John Beckman writes in American Fun: Four Centuries of Joyous Revolt (Pantheon Books) about an important, and fun, aspect of the American Character.
The Peculiar Case of the Electric Constable: A True Tale of Passion, Poison, & Pursuit (Oneworld Publications) by Carol Baxter tells of modern crime-fighting in 1845.
The Rude Story of English (McClelland & Stewart) by Tom Howell presents a unique history of our language.
The Dark Box: A Secret History of Confession by John Cornwell tells a shameful history.
A Natural History of Ghosts: 500 Years of Hunting for Proof (Particular Books) by columnist Roger Clarke is just as much about people.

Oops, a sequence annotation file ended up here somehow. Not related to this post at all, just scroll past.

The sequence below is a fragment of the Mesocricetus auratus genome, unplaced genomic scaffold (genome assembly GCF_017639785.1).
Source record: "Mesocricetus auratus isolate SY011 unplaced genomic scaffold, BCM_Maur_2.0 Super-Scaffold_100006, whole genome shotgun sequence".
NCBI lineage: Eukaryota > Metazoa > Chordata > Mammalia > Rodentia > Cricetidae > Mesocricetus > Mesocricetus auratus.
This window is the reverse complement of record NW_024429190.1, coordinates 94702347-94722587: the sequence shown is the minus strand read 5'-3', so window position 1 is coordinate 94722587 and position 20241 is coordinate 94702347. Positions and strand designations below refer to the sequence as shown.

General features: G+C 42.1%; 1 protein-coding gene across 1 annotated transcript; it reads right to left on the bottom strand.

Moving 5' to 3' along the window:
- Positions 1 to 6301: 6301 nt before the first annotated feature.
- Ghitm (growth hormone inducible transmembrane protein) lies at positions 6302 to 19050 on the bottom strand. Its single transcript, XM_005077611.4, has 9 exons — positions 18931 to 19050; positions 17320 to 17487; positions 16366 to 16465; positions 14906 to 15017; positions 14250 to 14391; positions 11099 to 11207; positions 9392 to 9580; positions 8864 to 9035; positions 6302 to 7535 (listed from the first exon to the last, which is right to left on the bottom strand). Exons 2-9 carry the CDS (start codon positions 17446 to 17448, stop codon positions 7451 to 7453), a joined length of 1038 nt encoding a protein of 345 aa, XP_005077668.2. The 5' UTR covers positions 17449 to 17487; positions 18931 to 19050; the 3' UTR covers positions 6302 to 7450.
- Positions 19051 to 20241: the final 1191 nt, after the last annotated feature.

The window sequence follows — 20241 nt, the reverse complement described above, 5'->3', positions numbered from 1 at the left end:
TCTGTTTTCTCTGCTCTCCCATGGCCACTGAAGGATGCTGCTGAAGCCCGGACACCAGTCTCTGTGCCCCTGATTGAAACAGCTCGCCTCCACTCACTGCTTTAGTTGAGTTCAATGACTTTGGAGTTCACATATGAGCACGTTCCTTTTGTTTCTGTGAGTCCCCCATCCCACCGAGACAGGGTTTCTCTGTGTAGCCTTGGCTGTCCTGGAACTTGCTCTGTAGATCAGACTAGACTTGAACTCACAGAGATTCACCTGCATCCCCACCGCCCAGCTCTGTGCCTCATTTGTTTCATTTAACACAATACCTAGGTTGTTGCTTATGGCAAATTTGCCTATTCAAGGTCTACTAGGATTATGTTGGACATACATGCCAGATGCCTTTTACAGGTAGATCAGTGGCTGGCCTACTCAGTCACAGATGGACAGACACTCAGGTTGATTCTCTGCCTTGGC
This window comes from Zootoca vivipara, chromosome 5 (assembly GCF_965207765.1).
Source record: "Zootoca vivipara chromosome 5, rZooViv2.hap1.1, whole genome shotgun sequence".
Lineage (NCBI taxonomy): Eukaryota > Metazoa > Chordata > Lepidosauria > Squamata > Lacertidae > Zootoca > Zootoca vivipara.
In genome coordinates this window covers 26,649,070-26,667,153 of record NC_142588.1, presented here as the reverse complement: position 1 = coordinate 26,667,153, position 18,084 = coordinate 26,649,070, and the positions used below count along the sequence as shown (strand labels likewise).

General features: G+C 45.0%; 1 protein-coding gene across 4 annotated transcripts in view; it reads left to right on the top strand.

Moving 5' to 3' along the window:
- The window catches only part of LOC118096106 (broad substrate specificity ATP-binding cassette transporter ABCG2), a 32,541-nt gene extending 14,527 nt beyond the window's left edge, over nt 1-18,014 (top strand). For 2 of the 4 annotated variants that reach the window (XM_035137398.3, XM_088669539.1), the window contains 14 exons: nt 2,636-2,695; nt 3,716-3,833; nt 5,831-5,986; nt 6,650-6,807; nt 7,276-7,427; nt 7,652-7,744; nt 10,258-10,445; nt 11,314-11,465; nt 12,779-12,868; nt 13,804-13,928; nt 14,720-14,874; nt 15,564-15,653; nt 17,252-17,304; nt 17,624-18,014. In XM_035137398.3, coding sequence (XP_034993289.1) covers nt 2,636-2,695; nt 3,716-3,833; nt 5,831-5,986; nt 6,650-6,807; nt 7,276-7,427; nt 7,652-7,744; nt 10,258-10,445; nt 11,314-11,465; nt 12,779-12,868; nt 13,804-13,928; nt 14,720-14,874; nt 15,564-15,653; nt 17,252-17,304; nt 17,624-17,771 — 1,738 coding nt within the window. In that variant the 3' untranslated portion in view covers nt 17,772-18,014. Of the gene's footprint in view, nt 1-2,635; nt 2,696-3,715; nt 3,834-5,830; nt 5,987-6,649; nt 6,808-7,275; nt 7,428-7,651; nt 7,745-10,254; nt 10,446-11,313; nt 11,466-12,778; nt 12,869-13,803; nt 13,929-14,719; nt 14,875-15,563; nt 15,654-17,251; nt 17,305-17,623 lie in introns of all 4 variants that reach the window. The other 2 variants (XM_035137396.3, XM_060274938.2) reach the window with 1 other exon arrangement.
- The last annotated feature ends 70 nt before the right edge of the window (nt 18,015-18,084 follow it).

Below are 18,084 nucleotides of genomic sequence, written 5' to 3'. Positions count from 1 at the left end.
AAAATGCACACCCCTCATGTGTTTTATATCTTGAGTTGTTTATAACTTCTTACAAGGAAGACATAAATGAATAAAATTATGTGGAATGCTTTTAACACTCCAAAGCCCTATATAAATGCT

Fizz: How Soda Shook Up the World (Chicago Review Press) by Tristan Donovan is a history of carbonated drinks.
The Improbability Principle: Why Coincidences, Miracles, and Rare Events Happen Every Day (Scientific American / Farrar, Straus and Giroux) by mathematician David Hand looks at the probability of the improbable.
The End of Plagues: The Global Battle Against Infectious Disease (Palgrave Macmillan) by immunologist John Rhodes is full of medical optimism.
The Burglary: The Discovery of J. Edgar Hoover's Secret FBI (Knopf) by Betty Medsger recalls a brilliant act of civil disobedience.